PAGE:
Alaska's major players have agreed to explore LNG exports from the North Slope, but Canadian energy officials on Wednesday announced approval of a 20-year LNG export license to a partnership in the process of building a terminal near Kitimat, British Columbia.
The new license goes to BC LNG Export Co-operative, a joint venture of Haisla First Nation and a Texas company formed by an array of BC and Alberta natural gas producers.
"This export license is another example of our government's commitment to diversifying our energy export markets and strengthening our trading partnership with Asia," Canada Natural Resources Minister Joe Oliver said in a statement.
The BC LNG license is the second such approval granted by Canada to a planned LNG project in the Kitimat area in recent months. The other was approved last October and went to a venture called Kitimat LNG, backed by Apache Corp, Encana Corp and EOG Resources.
The government's news release said the BC LNG project is expected to begin the initial phase of operations by late 2013 or early 2014. The project, slated for the western side of Douglas Channel, intends to ship 1.8 million tons of LNG annually and will represent Canada's very first LNG exports.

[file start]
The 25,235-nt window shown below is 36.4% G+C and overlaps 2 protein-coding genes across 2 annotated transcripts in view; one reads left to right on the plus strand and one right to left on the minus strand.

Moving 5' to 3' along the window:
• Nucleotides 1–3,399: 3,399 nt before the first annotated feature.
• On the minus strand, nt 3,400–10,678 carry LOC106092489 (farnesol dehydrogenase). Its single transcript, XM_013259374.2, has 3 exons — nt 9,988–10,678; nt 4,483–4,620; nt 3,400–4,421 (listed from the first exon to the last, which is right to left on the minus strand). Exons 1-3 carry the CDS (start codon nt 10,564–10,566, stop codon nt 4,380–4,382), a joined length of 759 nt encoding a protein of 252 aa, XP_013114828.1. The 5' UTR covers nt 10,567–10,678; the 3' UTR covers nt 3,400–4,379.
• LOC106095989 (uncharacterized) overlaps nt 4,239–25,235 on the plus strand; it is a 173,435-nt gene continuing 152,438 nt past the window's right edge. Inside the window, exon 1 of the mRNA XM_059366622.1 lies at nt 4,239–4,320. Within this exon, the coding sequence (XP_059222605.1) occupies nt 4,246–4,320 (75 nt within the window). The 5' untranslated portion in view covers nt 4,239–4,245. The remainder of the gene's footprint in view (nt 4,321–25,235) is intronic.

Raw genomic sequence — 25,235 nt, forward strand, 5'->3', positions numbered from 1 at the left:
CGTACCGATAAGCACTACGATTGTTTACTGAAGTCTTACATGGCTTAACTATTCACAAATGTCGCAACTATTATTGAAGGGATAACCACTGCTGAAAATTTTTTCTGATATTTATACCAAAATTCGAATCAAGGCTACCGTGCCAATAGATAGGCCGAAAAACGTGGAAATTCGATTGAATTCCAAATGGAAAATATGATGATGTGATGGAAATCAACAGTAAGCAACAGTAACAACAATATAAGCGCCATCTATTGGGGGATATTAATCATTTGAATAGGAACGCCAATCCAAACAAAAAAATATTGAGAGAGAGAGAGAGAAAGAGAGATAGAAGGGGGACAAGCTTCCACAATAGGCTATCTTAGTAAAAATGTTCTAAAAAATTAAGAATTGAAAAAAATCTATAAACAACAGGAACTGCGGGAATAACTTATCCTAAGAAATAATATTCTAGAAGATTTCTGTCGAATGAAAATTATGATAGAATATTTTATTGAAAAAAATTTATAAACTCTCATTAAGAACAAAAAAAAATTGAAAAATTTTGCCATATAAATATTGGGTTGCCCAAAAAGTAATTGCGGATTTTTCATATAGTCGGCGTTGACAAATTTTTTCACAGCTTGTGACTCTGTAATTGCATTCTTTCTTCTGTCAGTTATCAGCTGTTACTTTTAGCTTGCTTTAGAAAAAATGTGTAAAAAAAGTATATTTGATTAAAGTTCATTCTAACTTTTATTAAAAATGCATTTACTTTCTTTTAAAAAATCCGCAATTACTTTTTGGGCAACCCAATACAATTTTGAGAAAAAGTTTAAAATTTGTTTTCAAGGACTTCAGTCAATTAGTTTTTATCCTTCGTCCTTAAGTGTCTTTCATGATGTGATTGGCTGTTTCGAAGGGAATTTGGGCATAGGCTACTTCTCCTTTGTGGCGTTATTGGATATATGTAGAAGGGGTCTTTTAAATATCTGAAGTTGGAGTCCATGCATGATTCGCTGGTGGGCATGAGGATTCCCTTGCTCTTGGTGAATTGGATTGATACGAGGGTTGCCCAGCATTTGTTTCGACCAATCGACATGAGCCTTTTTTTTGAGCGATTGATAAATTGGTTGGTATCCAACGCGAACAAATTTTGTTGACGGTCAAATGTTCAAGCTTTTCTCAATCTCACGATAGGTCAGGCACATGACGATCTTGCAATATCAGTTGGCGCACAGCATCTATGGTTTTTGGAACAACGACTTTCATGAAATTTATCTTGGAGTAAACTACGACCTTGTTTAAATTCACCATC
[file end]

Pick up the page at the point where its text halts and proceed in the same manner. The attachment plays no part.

"Canada is well positioned to grow as a global energy super-power," said Oliver. "Projects such as this will show the world that we are serious about getting our energy resources to market."
And in other news, Royal Dutch Shell PLC, Mitsubishi Corp., China National Petroleum Corp. and Korea Gas Corp. are reportedly in the final stages of talks to build a $12.35-billion LNG terminal, also on Canada's west coast, and also intended to meet Asia's anticipated demand. The partners are hoping to produce 12 million tons per year and begin operations by 2020.